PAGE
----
Preparing for Knee Replacement Surgery

Preparing for Knee Replacement Surgery

Getting ready for a knee replacement begins a few weeks before your actual surgery. Below you’ll find a checklist of things you and your caregiver can do to prepare, and some tips on how to get your body in the best shape possible to help make your recovery faster and easier.

What plans should I make before surgery?

There’s a lot to plan for before your surgery, but by being prepared you can help your recovery go much more smoothly —­­ so you can get back to the moments that matter.

  • Make caregiver arrangements: For the first few weeks after surgery, you’ll need someone with you for most of the day to help with everything from preparing meals to getting in and out of the bath.
  • Learn as much as you can: Get educated about knee replacement surgery from your doctor or a community health education class.
  • Schedule dental work: If you need dental work, even just a cleaning, have it done before your surgery to reduce the risk of infection in your joint.
  • Get your medical clearance: If your surgeon has asked you to get a medical clearance, schedule an appointment with your primary care physician for a preoperative history and physical exam.
  • Reduce risk factors: Quit smoking, drinking caffeinated beverages, taking herbal remedies, and other things your surgeon recommends.
  • Donate blood: Talk with your surgeon about whether you should donate blood prior to your surgery for possible use in a blood transfusion.
  • Take time off: If you’re employed, take time off for your surgery and recovery.
  • Find out if you qualify for State Disability Insurance (SDI): If you live in California, Hawaii, New Jersey, New York, Puerto Rico or Rhode Island, contact your human resources department to see.
  • Get a Temporary Disabled Parking Pass: Ask your surgeon how to apply for one.

How should I get medically ready for surgery?

The hope with knee replacement surgery is that you can get back to doing what you love before you were interrupted by knee pain. To get the best possible outcome — less joint pain and swelling, increased range of motion and improved strength — you may need to adjust certain lifestyle habits in the weeks leading up to your operation.

Man and woman eating salad


Prior to surgery, you should pay close attention to your nutrition. Protein, calcium and vitamin D all help in the bone healing process, and your surgeon will let you know if you should be taking any supplements beyond what you’re eating. Also, it’s important to stop taking any herbal medications 2-3 weeks prior to surgery, as they may interact with the anesthesia, along with abstaining from alcohol and caffeine at least one week before your surgery, as they may cause bleeding problems during and after surgery.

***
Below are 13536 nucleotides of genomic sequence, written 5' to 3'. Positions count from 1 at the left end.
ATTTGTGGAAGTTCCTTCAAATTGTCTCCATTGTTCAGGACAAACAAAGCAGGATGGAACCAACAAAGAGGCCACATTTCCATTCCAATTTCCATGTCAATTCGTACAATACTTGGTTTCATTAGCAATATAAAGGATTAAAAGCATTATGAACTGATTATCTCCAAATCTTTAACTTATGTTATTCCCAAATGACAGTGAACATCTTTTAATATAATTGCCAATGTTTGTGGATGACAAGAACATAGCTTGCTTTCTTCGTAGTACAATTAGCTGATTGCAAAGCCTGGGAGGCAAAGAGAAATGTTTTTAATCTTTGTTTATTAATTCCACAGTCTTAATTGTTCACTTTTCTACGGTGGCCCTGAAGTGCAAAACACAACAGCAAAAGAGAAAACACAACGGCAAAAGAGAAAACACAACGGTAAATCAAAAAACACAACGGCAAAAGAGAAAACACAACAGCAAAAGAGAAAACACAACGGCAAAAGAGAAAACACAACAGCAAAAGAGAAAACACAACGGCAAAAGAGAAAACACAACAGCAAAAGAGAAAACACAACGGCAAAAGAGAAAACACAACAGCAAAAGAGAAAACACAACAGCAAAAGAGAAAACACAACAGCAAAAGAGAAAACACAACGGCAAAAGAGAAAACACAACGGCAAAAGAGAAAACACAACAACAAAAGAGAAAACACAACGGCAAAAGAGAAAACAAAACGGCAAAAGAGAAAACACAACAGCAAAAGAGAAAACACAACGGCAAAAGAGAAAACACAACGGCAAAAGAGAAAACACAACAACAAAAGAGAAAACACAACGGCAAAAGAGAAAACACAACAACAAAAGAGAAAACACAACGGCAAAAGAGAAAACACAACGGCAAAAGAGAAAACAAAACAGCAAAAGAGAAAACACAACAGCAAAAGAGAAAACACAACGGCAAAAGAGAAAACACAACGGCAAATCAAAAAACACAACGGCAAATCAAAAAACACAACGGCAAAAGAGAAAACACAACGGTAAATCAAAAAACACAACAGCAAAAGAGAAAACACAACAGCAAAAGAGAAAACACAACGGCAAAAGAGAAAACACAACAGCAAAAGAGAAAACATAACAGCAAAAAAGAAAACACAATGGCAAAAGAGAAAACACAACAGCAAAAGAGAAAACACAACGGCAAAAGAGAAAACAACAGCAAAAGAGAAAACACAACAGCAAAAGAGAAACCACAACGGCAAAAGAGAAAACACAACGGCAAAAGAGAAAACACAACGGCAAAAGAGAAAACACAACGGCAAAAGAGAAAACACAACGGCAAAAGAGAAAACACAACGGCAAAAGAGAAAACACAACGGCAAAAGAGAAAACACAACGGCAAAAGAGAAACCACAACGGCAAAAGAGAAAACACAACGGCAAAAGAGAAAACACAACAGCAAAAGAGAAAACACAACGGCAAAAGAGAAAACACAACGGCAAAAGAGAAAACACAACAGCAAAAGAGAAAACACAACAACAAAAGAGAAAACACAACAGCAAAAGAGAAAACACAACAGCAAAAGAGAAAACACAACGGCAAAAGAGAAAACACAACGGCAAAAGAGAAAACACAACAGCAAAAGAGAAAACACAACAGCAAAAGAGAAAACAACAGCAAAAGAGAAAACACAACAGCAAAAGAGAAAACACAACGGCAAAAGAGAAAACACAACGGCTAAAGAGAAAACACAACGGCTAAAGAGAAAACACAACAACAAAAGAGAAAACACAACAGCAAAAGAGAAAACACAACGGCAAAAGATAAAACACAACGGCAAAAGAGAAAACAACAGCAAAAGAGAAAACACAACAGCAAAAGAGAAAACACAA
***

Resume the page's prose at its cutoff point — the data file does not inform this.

People exercising at a gym

Weight Loss

Since your knees bear most of your body’s weight, heavier patients present more complications during and after surgery. So talk with your doctor about whether your recovery and physical therapy would benefit from lowering your body weight and what the right program might be for you.

Putting out a cigarette

Stop Smoking

Studies show that patients who smoke experience almost 50% more surgical site infections and pulmonary complications such as pneumonia1 as patients who don’t smoke. So it may be a good time to choose to quit in the weeks leading up to your knee replacement, but if you don’t, your doctor will most likely ask you not to smoke for at least 24 hours before your surgery.

Doctor speaking to patient

Other Medical Conditions

In the weeks leading up to your surgery, let your doctor know if you become ill or experience any other medical condition, including everything from a cold or the flu, to a sprain, an allergic reaction or an open wound. Your surgeon will determine if it’s necessary to reschedule your procedure.

What are some pre-op exercises?

Exercising daily can help you prepare your body for knee replacement surgery, as the stronger your thigh and leg muscles are, the more stable your knee joint is. Below are a few different exercises you can do, but talk to your doctor and physical therapist before starting a routine.

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  1. American Academy of Orthopedic Surgeons (AAOS) 2011 Annual Meeting. Abstract 473. Presented February 17, 2011. Source. Site reviewed 2/22/11.


As with any medical treatment, individual results may vary. The performance of knee replacements depends on your age, weight, activity level, and other factors. There are potential risks, and recovery takes time. People with conditions limiting rehabilitation should not have this surgery. Only an orthopaedic surgeon can determine if knee replacement is right for you.

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